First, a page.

Monday, August 24, 2015

Lufthansa’s “Movable Monument” Tante Ju soars over Hamburg

By: John Walton in Hamburg / Published August 23, 2015

Soaring above the skies of Hamburg in a 1936 piston-driven trimotor, it’s hard to hear yourself think, but the historical enormity of the aircraft in which you are sitting is enough to break through the noise.

LH JU52 (18)“Tante Ju” (“Auntie Ju” in German) the type nickname for the Junkers Ju 52 and now the individual nickname of the tri-motor airplane belonging to Deutsche Lufthansa Berlin-Stiftung (DLBS, a foundation to restore historic aircraft), and AirwaysNews was lucky enough to be invited on board for a scenic flight over the Hanseatic city of Hamburg.

 

Looping over Hamburg on #AirportDays2015 in the @Lufthansa #Ju52. #avgeek heaven. http://pic.twitter.com/HSpSOC24lU

— John Walton (@thatjohn) August 22, 2015

LH JU52 (8) LH JU52 (7) LH JU52 (9) LH JU52 (10)

There’s just something immensely different about gazing through unpressurised square windows at a thrumming piston engine — the three-engined aircraft features a trio of nine-cylinder Pratt & Whitney PW1340 S1 H1G Wasp radial engines, each generating six hundred horsepower — while in the distance Airbus’ most modern aircraft are assembled at the Finkenwerder plant. And a historic flight it was, with Tante Ju fresh from being awarded the Movable Monument status by the Office of Historic Monuments of the Free and Hanseatic City of Hamburg.

LH JU52 (6)

Inside, the aircraft is as close to the original as it’s possible to get under modern regulations, with the seats designed to replicate the original short-haul configuration while also standing up to modern 16G impact standards.

The Ju 52 was designed in the early 1930s by Junkers engineer Ernst Zindel and a team in the eastern German city of Dessau, located in what is now Saxony-Anhalt, roughly between Leipzig and Berlin, some three hundred kilometres (or two hundred miles) to the southeast of Hamburg. With what now might be considered a checkered past — including bomber derivatives participating in the bombing of Guernica during the Spanish Civil War in the early 1930s and serving as Hitler’s personal air transport later in the decade — the Ju 52 is in its own way as iconic an aircraft as the Douglas DC-3, though significantly less well-known.

Takeoff in the 1936 @Lufthansa #Ju52 at @HamburgAirport. #AirportDays2015 #avgeek http://pic.twitter.com/nmeXmdfu80 — John Walton (@thatjohn) August 22, 2015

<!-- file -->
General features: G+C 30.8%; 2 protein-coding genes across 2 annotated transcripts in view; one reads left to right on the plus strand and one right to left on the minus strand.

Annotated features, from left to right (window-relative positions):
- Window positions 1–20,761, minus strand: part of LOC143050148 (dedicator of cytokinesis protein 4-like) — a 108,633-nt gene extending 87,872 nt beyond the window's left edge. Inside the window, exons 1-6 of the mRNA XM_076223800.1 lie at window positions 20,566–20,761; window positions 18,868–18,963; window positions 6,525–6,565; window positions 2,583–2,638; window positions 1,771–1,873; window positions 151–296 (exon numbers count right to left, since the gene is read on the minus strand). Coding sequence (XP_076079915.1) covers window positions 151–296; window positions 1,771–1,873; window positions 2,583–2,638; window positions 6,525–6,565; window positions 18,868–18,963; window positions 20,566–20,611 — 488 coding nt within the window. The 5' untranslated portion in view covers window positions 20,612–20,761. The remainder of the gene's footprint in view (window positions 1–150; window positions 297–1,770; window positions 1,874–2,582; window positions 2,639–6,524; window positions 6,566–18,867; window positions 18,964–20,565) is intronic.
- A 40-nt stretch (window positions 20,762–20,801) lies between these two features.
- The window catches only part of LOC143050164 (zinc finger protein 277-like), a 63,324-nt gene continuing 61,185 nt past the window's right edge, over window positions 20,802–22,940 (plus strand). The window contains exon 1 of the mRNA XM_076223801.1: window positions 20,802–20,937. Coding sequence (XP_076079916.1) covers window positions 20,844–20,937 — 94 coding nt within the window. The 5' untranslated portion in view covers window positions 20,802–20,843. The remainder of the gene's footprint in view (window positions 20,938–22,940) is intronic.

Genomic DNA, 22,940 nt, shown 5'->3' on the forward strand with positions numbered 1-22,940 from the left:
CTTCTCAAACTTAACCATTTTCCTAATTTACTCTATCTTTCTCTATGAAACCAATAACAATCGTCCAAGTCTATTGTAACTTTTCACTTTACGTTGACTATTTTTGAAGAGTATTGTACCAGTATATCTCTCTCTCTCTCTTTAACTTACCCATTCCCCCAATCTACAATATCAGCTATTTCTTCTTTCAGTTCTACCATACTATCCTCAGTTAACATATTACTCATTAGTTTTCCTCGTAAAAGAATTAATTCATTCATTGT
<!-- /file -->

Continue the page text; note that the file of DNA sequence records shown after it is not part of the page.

Lufthansa’s Tante Ju was built in 1936 at the main Junkers factory in Dessau and entered service with the then Deutsche Luft Hansa.

After nearly two decades of service in northern Europe, the aircraft was retired from service, and spent six years in service in Ecuador between 1957 and 1963. After falling into disrepair in a corner of the airfield in Quito, a US aviation enthusiast purchased and restored the airframe to flying spec in 1969, and she became famous as “Iron Annie”. In 1984, Lufthansa bought the aircraft and refurbished her.

LH JU52 (13)Tante Ju now makes up one of the three flying aircraft of the DLBS foundation’s fleet, alongside a Messerschmitt Me 108 B-1 Taifun, and a Dornier Do 27 B-3. DLBS is also working to restore a Lockheed L1649A Starliner (the final model in the Constellation line), an Arado Ar 79 B trainer, and the world’s sole surviving Focke-Wulf Fw 200 Condor, which was the first land-based passenger plane to fly nonstop Berlin-New York in 1938.

Tickets for Tante Ju are fairly widely available with a bit of planning, starting at €219 for a thirty-minute roundtrip flight, although ferry flights between display locations are less expensive. Our ticket was provided by Lufthansa, but we’d gladly pay for a chance to visit with Tante Ju again.


jwJohn Waltonan international journalist, specializes in cabin interiors, seating, connectivity, and premium class service. A keen analyst of how developing tools can be applied to aviation news, John is at the forefront of social media in the aviation sector, When not at the keyboard, John lives out of a suitcase, and adds languages to his “I speak this enough to get by while traveling” collection. John welcomes email from readers and industry insiders to john@walton.travel, and discussion on Twitter: he’s @thatjohn.


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Contact the editor at roberto.leiro@airwaysnews.com

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